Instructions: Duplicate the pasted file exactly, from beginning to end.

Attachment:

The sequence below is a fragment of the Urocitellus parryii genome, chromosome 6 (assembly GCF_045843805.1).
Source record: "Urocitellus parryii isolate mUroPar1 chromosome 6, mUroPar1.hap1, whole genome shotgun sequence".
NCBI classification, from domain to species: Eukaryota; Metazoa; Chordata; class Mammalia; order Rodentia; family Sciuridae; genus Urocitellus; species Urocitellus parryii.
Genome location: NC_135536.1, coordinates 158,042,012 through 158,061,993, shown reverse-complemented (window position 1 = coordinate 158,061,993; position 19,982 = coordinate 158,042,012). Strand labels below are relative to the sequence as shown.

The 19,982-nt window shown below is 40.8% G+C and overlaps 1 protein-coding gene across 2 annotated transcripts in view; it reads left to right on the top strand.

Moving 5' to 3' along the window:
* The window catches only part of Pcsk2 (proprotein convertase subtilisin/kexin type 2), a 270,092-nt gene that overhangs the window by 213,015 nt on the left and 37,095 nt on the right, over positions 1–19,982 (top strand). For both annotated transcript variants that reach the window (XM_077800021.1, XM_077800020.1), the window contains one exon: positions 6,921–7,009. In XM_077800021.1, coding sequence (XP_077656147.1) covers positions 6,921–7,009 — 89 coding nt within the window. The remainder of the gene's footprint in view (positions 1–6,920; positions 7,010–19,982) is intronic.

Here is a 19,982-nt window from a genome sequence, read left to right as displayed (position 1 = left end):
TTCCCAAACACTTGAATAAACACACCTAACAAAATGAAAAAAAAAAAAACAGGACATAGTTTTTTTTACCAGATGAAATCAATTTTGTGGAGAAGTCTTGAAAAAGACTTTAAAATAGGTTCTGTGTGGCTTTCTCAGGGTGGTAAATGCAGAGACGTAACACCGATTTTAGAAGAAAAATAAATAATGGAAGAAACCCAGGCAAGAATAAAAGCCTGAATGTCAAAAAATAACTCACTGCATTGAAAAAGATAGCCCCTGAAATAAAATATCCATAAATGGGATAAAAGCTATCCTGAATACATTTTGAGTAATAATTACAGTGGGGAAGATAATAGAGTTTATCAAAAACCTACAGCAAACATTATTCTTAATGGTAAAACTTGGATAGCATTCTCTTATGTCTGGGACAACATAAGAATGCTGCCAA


The sequence below is a fragment of the Urocitellus parryii genome, chromosome 6 (assembly GCF_045843805.1).
Source record: "Urocitellus parryii isolate mUroPar1 chromosome 6, mUroPar1.hap1, whole genome shotgun sequence".
NCBI classification, from domain to species: Eukaryota; Metazoa; Chordata; class Mammalia; order Rodentia; family Sciuridae; genus Urocitellus; species Urocitellus parryii.
Genome location: NC_135536.1, coordinates 158,042,012 through 158,061,993, shown reverse-complemented (window position 1 = coordinate 158,061,993; position 19,982 = coordinate 158,042,012). Strand labels below are relative to the sequence as shown.

The 19,982-nt window shown below is 40.8% G+C and overlaps 1 protein-coding gene across 2 annotated transcripts in view; it reads left to right on the top strand.

Moving 5' to 3' along the window:
* The window catches only part of Pcsk2 (proprotein convertase subtilisin/kexin type 2), a 270,092-nt gene that overhangs the window by 213,015 nt on the left and 37,095 nt on the right, over positions 1–19,982 (top strand). For both annotated transcript variants that reach the window (XM_077800021.1, XM_077800020.1), the window contains one exon: positions 6,921–7,009. In XM_077800021.1, coding sequence (XP_077656147.1) covers positions 6,921–7,009 — 89 coding nt within the window. The remainder of the gene's footprint in view (positions 1–6,920; positions 7,010–19,982) is intronic.

Here is a 19,982-nt window from a genome sequence, read left to right as displayed (position 1 = left end):
TTCCCAAACACTTGAATAAACACACCTAACAAAATGAAAAAAAAAAAAACAGGACATAGTTTTTTTTACCAGATGAAATCAATTTTGTGGAGAAGTCTTGAAAAAGACTTTAAAATAGGTTCTGTGTGGCTTTCTCAGGGTGGTAAATGCAGAGACGTAACACCGATTTTAGAAGAAAAATAAATAATGGAAGAAACCCAGGCAAGAATAAAAGCCTGAATGTCAAAAAATAACTCACTGCATTGAAAAAGATAGCCCCTGAAATAAAATATCCATAAATGGGATAAAAGCTATCCTGAATACATTTTGAGTAATAATTACAGTGGGGAAGATAATAGAGTTTATCAAAAACCTACAGCAAACATTATTCTTAATGGTAAAACTTGGATAGCATTCTCTTATGTCTGGGACAACATAAGAATGCTGCCAA